One early problem I had while reading the book is that I couldn’t see the point of it. In Tyler’s variations of middle class life in Baltimore there’s always an idea, an emotion, a big character flaw or oddity driving the story. It took me a long time and hundreds of pages to see that point in her new book. The book consists of four parts, which get smaller and smaller, with the first part, “Can’t leave till the dog dies” the longest and least fractured of the four. These four parts are subdivided into numbered chapters, which don’t always function the same way. That’s, incidentally, another reason why I had to think of Updike’s lack of revision when considering Tyler’s novel. There’s a sense of slightly disintegrating discipline as we move through the book. The first two or three chapters of part one are relatively clear as having a uniting theme. While the book (with the exception of part 3, is more or less sequenced chronologically, there is some temporal overlap at the beginning, as we get to know the Whitshank family by looking at the role of some of its individual members. Tyler has done this before (this phrase is applicable to many parts of the book, sadly), with more direction and purpose, as when, in the 1983 novel Dinner at the Homesick Restaurant, she offers us a Rashomon-like look at childhood, and the different ways family experience is coded for different family members. Not until the last part does Tyler really shift the perspective this time around, however. The Whitshank family of A Spool of Blue Thread is one of Tyler’s typical oddball families, consisting of the parents, a very dedicated and loving couple, and their odd children. There is their son Denny, who leaves home early, bouncing around the world without ever really telling his family. He comes out to his family on the phone but next thing they know he is engaged to a woman. Next time they hear of him he’s marrying still another woman, and having a daughter with her. And next time they hear of him, he is single again. He is the outsider because the rest of the family strongly values being connected to each other. This is one of the themes as is a kind of subdued upward mobility. Comfortable middle class life, with a stable, traditional marriage is implicitly and explicitly the goal – and the supposed takeaway from the book, as its final pages pivot to Denny’s point of view, revealing his intention to follow the Whitshank family tradition and establish his own middle class household.
The first (and last) chapter, featuring Denny is one of the ways Tyler offers up her message of middle class desirability. The first chapter, showing Denny’s deviancy as a contrast, as a way to define what it means to be a Whitshank is interesting. Being a Whitshank is not a question of DNA. The adopted family son, Stem, is, as many people point out, more of a Whitshank than Denny, the roaming, possibly bisexual, unsteady black sheep of the family. He does not hold a good, steady job, and the family embarrassment for him is palpable. He moves in and out of the story, and is never really expected to draw the reader’s sympathies. He is a mild irritant. This definition of class by exclusion is interesting in the light of recent events in Baltimore because that’s also the way race is defined, by having a clearly marked Other to distinguish from us. And this leads me to the other way Tyler offers her middle class message: the house the Whitshanks live in has been built by the just deceased grandparent generation. The inappropriately named Junior Whitshank, father of the current family patriarch Red Whitshank, has built the house, but not for himself. Builder by trade, he had built it for a different, richer family. He was lucky enough to be able to eventually move into the house himself. The Whitshank family history starts with this movenment into middle class respectability. Nobody knows where Junior Whitshank came from, what his background is. The family is tied to the house, it’s self made in a very literal sense this way. And I’m not giving away too much when I tell you that at the end of the book the house is sold. Not for poverty reasons, but due to unforeseen events. Many elements of the book resemble elements from previous books, and if you know Tyler’s work, you will recognize many of its characters and subplots, but one feels as if Tyler tried hard, this time around, to do two things at once. Tell a believable, warm-hearted story – and provide an allegory of sorts about the American middle class as a transitional phenomenon of social stability. I’m not sure she manages this divide awfully well, because in order to pull it off she has to add enough plot details and observations, to properly supply both “books” with support.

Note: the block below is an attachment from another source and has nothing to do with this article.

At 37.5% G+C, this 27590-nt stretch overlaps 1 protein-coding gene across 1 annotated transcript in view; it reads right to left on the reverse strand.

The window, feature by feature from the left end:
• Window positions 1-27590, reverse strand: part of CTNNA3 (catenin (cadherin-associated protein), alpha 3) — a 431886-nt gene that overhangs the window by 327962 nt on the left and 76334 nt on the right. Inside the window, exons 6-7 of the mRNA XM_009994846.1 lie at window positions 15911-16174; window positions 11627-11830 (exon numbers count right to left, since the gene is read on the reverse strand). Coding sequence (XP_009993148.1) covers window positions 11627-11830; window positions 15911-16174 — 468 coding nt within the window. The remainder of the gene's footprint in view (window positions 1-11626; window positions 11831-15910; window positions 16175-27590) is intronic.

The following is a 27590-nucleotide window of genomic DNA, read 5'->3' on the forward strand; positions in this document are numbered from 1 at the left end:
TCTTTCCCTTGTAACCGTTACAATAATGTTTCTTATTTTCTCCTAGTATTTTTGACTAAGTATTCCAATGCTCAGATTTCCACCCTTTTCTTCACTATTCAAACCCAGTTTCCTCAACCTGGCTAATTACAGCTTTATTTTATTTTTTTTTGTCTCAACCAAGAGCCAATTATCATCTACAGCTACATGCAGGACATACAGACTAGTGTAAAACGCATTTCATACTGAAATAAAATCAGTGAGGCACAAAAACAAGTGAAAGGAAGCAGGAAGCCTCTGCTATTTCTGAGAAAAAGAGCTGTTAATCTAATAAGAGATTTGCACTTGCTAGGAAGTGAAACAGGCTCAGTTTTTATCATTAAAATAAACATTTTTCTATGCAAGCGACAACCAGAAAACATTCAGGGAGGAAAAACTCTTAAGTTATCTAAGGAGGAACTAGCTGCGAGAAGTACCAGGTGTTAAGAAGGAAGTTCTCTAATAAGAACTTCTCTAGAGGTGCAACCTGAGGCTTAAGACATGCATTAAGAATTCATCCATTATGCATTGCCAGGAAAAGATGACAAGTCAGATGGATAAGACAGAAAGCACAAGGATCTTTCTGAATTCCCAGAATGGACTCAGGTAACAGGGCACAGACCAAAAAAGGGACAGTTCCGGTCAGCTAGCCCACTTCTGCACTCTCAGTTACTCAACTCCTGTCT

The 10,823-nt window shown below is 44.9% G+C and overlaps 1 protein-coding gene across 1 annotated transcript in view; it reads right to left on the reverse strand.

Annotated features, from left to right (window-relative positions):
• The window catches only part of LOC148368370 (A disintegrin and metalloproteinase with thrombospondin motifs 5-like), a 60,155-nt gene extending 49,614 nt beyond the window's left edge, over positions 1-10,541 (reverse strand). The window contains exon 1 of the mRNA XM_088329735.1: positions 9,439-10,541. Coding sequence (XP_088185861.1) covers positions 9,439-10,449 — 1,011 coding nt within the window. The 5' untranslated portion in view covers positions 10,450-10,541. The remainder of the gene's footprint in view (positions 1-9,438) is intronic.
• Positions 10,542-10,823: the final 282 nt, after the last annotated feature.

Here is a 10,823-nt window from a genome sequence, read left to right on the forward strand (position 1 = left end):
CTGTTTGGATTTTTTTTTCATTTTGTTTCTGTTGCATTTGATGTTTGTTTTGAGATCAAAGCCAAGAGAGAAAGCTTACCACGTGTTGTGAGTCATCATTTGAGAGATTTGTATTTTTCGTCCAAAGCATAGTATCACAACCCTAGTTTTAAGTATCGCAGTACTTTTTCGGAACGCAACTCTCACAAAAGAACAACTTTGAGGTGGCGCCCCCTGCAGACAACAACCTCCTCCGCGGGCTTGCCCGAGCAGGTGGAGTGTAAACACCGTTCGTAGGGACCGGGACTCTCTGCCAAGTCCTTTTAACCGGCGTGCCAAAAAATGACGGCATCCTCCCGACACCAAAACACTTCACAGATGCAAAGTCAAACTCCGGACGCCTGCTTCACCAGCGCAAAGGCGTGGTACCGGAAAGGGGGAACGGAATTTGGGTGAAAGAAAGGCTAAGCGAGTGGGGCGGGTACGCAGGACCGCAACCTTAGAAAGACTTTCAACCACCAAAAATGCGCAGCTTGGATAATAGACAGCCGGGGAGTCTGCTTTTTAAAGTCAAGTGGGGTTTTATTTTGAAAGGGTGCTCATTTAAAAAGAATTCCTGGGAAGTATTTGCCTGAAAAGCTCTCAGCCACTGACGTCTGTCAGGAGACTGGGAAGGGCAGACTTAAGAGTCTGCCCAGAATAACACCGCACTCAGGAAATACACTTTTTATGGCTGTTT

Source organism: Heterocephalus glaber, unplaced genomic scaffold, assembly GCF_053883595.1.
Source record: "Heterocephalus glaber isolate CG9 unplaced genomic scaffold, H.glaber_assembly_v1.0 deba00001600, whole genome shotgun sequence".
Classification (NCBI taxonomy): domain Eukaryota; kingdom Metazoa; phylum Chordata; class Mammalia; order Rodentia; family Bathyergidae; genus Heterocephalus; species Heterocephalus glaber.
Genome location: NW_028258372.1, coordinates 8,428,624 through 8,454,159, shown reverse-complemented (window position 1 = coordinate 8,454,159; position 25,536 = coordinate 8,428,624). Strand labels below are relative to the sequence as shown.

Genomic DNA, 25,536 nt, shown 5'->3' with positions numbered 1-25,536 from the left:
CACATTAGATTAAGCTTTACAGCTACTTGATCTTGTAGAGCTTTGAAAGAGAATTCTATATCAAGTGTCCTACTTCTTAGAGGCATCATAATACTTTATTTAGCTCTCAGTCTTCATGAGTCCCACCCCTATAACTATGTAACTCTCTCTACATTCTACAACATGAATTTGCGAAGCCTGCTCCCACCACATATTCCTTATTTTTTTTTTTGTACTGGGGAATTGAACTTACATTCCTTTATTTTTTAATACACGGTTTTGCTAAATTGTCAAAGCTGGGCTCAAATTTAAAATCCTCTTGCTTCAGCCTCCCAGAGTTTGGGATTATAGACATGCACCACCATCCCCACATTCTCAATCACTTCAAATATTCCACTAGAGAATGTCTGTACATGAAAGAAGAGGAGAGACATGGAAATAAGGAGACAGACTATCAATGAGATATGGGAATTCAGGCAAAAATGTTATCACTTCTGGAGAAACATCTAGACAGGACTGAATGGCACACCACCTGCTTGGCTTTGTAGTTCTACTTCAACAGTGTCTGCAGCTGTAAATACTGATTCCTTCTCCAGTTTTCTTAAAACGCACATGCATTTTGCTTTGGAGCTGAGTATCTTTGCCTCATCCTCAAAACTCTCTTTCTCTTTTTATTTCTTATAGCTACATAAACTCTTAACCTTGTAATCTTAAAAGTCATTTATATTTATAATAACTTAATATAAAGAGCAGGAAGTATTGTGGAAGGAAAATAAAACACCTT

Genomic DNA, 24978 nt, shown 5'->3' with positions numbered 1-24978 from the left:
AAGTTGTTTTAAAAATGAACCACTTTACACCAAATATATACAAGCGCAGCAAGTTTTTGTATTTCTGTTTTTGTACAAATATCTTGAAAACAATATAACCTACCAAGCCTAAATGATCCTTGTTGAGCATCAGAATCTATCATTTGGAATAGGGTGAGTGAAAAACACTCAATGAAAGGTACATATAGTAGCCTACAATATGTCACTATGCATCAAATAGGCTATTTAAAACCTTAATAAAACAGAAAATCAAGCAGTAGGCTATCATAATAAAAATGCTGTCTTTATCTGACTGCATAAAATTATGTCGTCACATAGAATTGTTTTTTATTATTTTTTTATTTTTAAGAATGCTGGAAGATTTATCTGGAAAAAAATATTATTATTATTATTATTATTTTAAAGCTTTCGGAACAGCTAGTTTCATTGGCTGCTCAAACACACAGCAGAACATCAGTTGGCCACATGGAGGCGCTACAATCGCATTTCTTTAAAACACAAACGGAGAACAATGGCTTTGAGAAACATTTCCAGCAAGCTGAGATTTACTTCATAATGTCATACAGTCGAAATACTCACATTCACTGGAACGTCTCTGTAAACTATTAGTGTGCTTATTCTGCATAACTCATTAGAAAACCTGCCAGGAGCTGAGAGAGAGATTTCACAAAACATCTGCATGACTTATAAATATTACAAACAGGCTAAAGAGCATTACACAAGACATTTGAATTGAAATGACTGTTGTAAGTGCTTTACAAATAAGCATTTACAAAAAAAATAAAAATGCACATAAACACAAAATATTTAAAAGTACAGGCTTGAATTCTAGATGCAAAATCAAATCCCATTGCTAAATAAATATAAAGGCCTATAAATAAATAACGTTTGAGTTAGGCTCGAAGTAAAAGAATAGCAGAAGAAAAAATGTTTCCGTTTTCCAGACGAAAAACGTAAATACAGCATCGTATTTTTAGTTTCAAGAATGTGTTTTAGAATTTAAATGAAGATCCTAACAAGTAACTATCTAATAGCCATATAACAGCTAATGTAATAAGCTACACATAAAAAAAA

That said, there is a point where Tyler suddenly breaks with the narrative to go back in time to give us the story of the marriage of Junior Whitshank and his much younger wife Linnie Mae, the parents of Red Whitshank and originators of the Whitshank family as it exists in the present of the book. Their story starts off with a crime and a surprise but I will not offer any details except to say that the two of them originally came from the south and worked their way up from being out on the streets with only 7$ to their name to living in an upscale Baltimore neighborhood. I don’t want to give more details because the 80 pages allotted to the life of Junior and Linnie Mae are the most intensely pleasurable and readable of the whole novel. I didn’t care about structure, I didn’t take notes, nothing, I was completely swept up by the story. The greatest tragedy of the novel’s writing is that Anne Tyler could conceive of and write a character like Linnie Mae and have most of the novel be about the simple, kind but unspeakably dull present day Whitshanks. We care for them, sure, but Linnie Mae is a thunderstorm of a character. Smart, strong-willed, and deceptively kind-hearted, she is the kind of character described in blurbs as “she knows what she wants and she gets it” – but since the 80 pages are mostly from Junior’s perspective we get only bits and pieces of the character that she is. And at this point in Anne Tyler’s work, maybe that’s why Linnie Mae sticks out so sharply in the book. She has not been ground into the broad dough of what we have to call the Tyleresque novel. There are no mind-numbing quotidian details to soften our impression. The love story of Junior and Linnie Mae, if we can even call it that, is complicated, and frequently even surprisingly dark, but makes for exceptionally compelling reading. In fact it#s not just these 80 pages. The whole last third of the novel ties up much of the rest of the book and shapes it, making much that seemed like superfluous detail meaningful in hindsight. It’s a novel that truly rewards rereading and punishes those who bail on it halfway through. A Spool of Blue Thread is far from the best novel in an oeuvre that has quite a few remarkable highlights, but it’s also extremely well crafted, smoothly written, and for a brief time, very compelling.